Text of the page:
New Zealand suffered a thumping 296-run defeat in Perth, meaning they have a mountain to climb to stay in the series and set up a decider at the SCG in the new year. However, they are not No. 2 in the world for nothing, and a bad week does not mean they are a bad team. It is a huge task, but here a few reasons why they can feel hopeful.
The band is back together
When 255 Test wickets sit out, it is going to leave a hole. Trent Boult will be back in New Zealand's line-up for Melbourne, bringing his experience and potency with the new ball. It means that the trio of Boult, Tim Southee and Neil Wagner - who can lay claim to being New Zealand's finest-ever pace combination - are in harness again.
"It's always nice to have an experienced player back. He's a seasoned performer," Southee said. "Not only our partnership, but Wags as well, the three of us, we've played a lot of cricket together and had a lot of success together and we work very well together. Trent, myself and Wags have played in various conditions and we've had some success in most parts of the world."
A chance to refresh
There can sometimes be two ways to want to respond to a heavy defeat; have time to reflect or get back at it straightaway. However, in New Zealand's case, the fact that it has been the former is almost certainly a good thing, especially for the bowlers. After losing Lockie Ferguson to injury on the opening day in Perth, Southee and Wagner put in a huge workload for the remainder of the game and it would have been a struggle to get up again in a back-to-back scenario.
"It would have been interesting with a three-day turnaround," Southee agreed. "It's been a long break and the guys are ready and keen to get back into some cricket."
They also know that some of the elements of the opening Test wouldn't be repeated, with the traditional red-ball and daytime hours back in play.
In recent times, New Zealand have responded well to defeats. They have not lost back-to-back Tests since 2016. In the last 12 months, they have twice answered hefty losses on the road by winning the next match. Against Pakistan in the UAE, they lost the second Test by an innings and 16 runs then claimed the series by winning the next by 123 runs in Abu Dhabi, and in Sri Lanka earlier this year, responded to a six-wicket loss with an innings-and-65-run victory. Their last win in Australia, back in 2011 in Hobart, also came in similar circumstances after a thrashing in Brisbane was turned around into a famous seven-run win. There are four survivors from that match (Williamson, Taylor, Boult and Southee), who will line up at the MCG. This New Zealand team knows how to fight back.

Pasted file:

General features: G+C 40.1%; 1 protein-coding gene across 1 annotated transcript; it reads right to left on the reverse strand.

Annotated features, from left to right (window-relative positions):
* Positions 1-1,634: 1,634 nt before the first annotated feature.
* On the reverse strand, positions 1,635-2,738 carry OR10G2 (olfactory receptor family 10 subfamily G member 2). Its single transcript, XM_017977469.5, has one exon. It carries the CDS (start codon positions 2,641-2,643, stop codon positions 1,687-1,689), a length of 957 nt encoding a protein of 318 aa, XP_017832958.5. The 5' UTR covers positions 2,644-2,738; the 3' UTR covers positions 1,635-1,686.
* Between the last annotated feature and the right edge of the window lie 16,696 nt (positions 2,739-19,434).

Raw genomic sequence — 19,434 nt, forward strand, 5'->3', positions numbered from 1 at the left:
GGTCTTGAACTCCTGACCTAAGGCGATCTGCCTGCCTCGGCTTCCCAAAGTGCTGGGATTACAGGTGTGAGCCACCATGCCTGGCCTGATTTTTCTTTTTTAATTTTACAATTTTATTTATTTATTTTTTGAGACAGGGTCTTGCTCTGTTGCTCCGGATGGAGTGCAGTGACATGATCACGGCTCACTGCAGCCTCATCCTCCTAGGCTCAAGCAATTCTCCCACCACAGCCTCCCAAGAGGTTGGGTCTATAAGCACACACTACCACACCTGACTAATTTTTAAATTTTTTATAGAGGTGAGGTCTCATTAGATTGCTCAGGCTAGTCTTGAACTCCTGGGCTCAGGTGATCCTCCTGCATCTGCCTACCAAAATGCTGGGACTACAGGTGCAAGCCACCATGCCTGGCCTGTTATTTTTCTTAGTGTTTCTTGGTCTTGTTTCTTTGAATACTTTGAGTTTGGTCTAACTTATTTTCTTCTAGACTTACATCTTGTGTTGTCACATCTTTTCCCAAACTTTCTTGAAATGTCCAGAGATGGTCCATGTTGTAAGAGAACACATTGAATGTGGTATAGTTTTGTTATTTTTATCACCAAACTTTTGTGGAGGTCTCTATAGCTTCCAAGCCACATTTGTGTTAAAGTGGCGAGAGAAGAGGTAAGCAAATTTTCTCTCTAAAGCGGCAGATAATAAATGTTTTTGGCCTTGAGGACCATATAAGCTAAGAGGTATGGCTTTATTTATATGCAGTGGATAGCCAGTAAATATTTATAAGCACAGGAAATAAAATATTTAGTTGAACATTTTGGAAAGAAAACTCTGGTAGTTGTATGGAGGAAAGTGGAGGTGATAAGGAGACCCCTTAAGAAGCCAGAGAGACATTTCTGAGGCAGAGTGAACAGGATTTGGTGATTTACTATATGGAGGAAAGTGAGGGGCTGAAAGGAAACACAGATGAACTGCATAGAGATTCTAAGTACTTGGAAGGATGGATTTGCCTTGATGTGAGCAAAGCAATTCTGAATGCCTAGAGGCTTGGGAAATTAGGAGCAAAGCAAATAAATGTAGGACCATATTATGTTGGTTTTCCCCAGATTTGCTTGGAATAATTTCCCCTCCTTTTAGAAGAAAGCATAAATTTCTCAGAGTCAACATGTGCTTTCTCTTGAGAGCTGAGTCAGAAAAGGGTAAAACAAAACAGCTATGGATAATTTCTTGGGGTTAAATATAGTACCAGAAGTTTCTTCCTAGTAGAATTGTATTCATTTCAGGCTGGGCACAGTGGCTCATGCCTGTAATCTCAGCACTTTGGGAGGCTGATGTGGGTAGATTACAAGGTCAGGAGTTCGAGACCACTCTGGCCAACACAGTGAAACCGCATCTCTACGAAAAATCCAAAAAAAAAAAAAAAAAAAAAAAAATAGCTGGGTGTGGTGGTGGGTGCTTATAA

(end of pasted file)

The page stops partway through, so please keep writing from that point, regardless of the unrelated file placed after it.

Element of the unknown
No, this isn't about the pitch (there's been plenty about that), but instead about Tom Blundell. He has been thrust into the opening position in place of Jeet Raval, which would seem quite a thankless task against this Australian attack - and it's probably not how he planned to resume his Test career - but in many ways he has nothing to lose. He made a Test hundred on debut and also scored an excellent century in the lead-up to the World Cup against West Indies. As ever, the opposition will have done their homework, but he may just be able to catch them by surprise.
New Zealand won't be short of support. Estimates have said there could be 16,000 New Zealand fans as part of a huge Boxing Day crowd, which is expected to be upward of 70,000. Because of the size of the grounds back home, that is more of their supporters than they would play in front of on their own soil. "It's a great occasion to be a part of," Southee said. "A lot of great New Zealand cricketers haven't had the chance to do it so it's something special." Much has been made of them perhaps being overawed by the moment, but why can't they use it as inspiration?